So what has changed since I last updated you? Well, the Hyperemesis Gravidarium has got a lot better. I was hospitalised with it six weeks ago, when it was at its worse. The reality of my situation came to light, as it took four anaesthetists just to get a cannula in! It has been decided that I will probably have to have a PICC line put in because my veins are not big enough for the right sized cannula in. I have to eat little and often, but I am pleased that it has got a lot more bearable. Despite still feeling nauseous most of the time, I’m able to manage it and it means I have a new lease of life!
I had to come off a lot of neurological medications, which has been anything but fun! It has been decided that it is important that I stay on the gabapentin, at a lower dosage. It helps me with my neurological pain, particularly all the nerve and eye pain. I suppose one of the benefits of being pregnant is I could make sure that the medications that I am on are beneficial. I was on a lot of medications that literally weren’t doing anything. In fact, my body was addicted to the medications. Apart from the Gabapentin, I have come off most of the neuro drugs. Due to there being such a lot of medications that I needed to come off, the obstetrician decided that I would need to have support from a psychiatric midwife. This is not because I am psychiatrically unwell, it is because I need supporting in all aspects of my health. However, I have been waiting for this referral to go through for three months now and still there is no news! I suffered quite a bit from anxiety, and generally not feeling myself. They said that this was not only due to the medications I was coming off, but also the general pregnancy hormones. A double whammy!
Most of the time, I am feeling a lot more stable. I feel slightly overwhelmed with everything that is happening but I have been very lucky that I have found a lot of friends who are mums from all different walks of life, to gain understanding of what my body is going through. That is where social media has been a blessing, being able to go onto Instagram and find other mums who are disabled and are still winning in life.
I have decided that it is important to blog about my experience, even though I wasn’t sure about it at first. I have found it so useful to find other mums who have been through pregnancy and have overcome adversity to get there. If those mums had not been writing about their experiences, I would have really struggled to cope with everything.
I am now enjoying the second trimester! I am learning more about my capabilities and how strong I am. Even though I have felt pretty useless at times, I know that I am actually doing quite well and have been through worse. I feel completely blessed to have got to this point, and I hope that I will have more to tell you next time!
Over and out for now!
When I first found out that I was unable to have dairy or egg anymore, I thought that was the end of having treats whilst I was in town. I am not able to get out as much as I would like to due to my health. In speaking to my friends who also had a dairy intolerance, they recommended that a cake shop in Gravesend that would not disappoint – they were right there!
Vegan Antics is a wonderful cake shop that will leave your taste buds tingling at the massive selection of sweet and savoury options. It has the most amazing range of flavoured cupcakes and cakes, as well as having a really good selection of paninis and sandwiches.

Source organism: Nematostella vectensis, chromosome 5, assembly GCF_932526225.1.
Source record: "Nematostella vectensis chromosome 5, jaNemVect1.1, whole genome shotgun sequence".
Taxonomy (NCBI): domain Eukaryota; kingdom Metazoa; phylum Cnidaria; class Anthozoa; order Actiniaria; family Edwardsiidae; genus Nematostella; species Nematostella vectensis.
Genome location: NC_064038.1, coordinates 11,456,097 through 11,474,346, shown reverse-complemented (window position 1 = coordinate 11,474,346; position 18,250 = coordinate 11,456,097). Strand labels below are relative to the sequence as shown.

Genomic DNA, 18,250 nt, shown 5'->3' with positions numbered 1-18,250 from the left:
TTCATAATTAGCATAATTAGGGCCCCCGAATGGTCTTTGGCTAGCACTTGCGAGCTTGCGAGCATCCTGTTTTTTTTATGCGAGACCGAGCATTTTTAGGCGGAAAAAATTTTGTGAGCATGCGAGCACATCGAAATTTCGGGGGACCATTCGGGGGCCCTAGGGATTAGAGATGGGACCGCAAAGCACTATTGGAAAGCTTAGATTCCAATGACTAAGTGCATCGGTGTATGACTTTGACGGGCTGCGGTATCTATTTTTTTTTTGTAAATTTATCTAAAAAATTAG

I have always loved ice cream, especially Mr Whippy style, and I thought I would just have to live with the fact that I would never be able to have that style of ice cream. That was until I found Vegan Antics. They have an ice cream machine, which has whippy style ice cream! I haven’t even mentioned the fabulous selection of milkshakes that are available! It means no matter how many times you visit, you will never get bored of trying new things.
On my first visit, I had my first hot chocolate with squirty cream on top. It was delicious and really started to open my world up to the endless alternatives available in this shop. Not only does it cater for vegans but it is great for allergy sufferers, as they even do a selection of gluten free cakes too. It is made very clear what it is available and I love the fact that each time you visit, you get a surprise as to what type of cake is for sale! The attention to detail is second to none, the cakes not only taste incredible but look almost too good to eat.
My niece and nephew have milk and dairy allergies, so when they visited us, we decided to take them to Vegan Antics. It makes such a difference to be able to choose something nice, as normally there are only a couple of choices for vegan or allergy sufferers. I bought a selection of cupcakes, and a chocolate brownie. It tasted brilliant and had my husband drooling for another piece. The wonderful thing about Vegan Antics is that it welcomes everybody to enjoy a treat, and it tastes so good that you don’t need to be vegan to enjoy it. My husband, Samuel, doesn’t have any food restrictions as I do, but he still can’t keep his eye of the selection of goodies.
You can order special cakes and cupcakes for delivery via the website link below. I urge you to give it a try – you won’t regret it, I am certain of that! The staff are all so friendly and willing to help. It is such a joy to see the business flourish. I will be coming back for more!
Hello everybody, I know I’ve been quiet… my hope was that I started the year with a video of the spoken word I did quite a long time ago. It’s difficult to show you all what I mean when I say I paint through laughter so here is a video of it.
I finished five paintings last year, which was a real highlight for me. Before last year, I hadn’t been able to paint as much as I used to. I realised it was something I really missed. So I wrote this to describe what painting means to me and I hope to do many more in the future!